• As soon as possible but no later than 60 days after learning of the vulnerability, the manufacturer fixes the vulnerability, validates the change, and distributes the deployable fix to its customers and user community such that the residual risk is brought down to an acceptable level; and
    • The manufacturer actively participates as a member of an ISAO that shares vulnerabilities and threats that impact medical devices, such as the NH-ISAC, and provides the ISAO with any customer communications upon notification of its customers.
  • Criteria for Active Participation in an ISAO ‐ FDA considers the following four criteria in determining active participation in an ISAO by a manufacturer:
    • The manufacturer is a member of an ISAO that shares vulnerabilities and threats that impact medical devices;
    • The ISAO has documented policies pertaining to participant agreements, business processes, operating procedures, and privacy protections;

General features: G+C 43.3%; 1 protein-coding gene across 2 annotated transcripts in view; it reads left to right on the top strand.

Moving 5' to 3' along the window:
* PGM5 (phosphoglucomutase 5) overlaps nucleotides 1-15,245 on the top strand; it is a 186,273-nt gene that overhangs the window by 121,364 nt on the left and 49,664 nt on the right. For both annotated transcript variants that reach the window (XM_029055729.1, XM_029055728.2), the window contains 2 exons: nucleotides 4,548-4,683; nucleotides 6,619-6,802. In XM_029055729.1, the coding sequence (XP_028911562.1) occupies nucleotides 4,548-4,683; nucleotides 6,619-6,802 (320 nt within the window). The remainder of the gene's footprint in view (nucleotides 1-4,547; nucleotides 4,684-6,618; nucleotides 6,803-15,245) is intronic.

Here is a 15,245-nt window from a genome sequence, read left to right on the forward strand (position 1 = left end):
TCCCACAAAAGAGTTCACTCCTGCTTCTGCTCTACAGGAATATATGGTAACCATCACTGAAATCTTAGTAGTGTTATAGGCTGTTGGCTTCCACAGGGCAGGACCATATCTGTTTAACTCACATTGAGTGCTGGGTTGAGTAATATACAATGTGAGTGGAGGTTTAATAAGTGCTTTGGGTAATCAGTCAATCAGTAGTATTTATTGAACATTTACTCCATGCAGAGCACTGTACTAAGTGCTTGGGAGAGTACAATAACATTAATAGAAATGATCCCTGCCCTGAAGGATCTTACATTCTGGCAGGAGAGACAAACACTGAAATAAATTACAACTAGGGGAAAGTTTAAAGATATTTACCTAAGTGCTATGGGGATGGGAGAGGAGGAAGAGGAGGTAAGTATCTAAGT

• The manufacturer shares vulnerability information with the ISAO, including any customer communications pertaining to cybersecurity vulnerabilities; and
    • The manufacturer has documented processes for assessing and responding to vulnerability and threat intelligence information received from the ISAO.
  • Coordinated vulnerability disclosure – Coordinated Vulnerability disclosure is a process through which vendors and vulnerability finders coordinate efforts in finding solutions that reduce the risks associated with a vulnerability. It encompasses actions such as reporting, coordinating, and publishing information about a vulnerability and its resolution. The goals include: ensuring that identified vulnerabilities are addressed; minimizing the risk from vulnerabilities; providing users with sufficient information to evaluate risks from vulnerabilities to their systems; setting expectations to promote positive communication and coordination among involved
  • Cybersecurity Risk Management – Cybersecurity risk management reduces the risk to patients by decreasing the likelihood that device functionality is intentionally or unintentionally compromised by inadequate cybersecurity. An effective cybersecurity risk management program incorporates both premarket and postmarket lifecycle phases and address cybersecurity from medical device conception to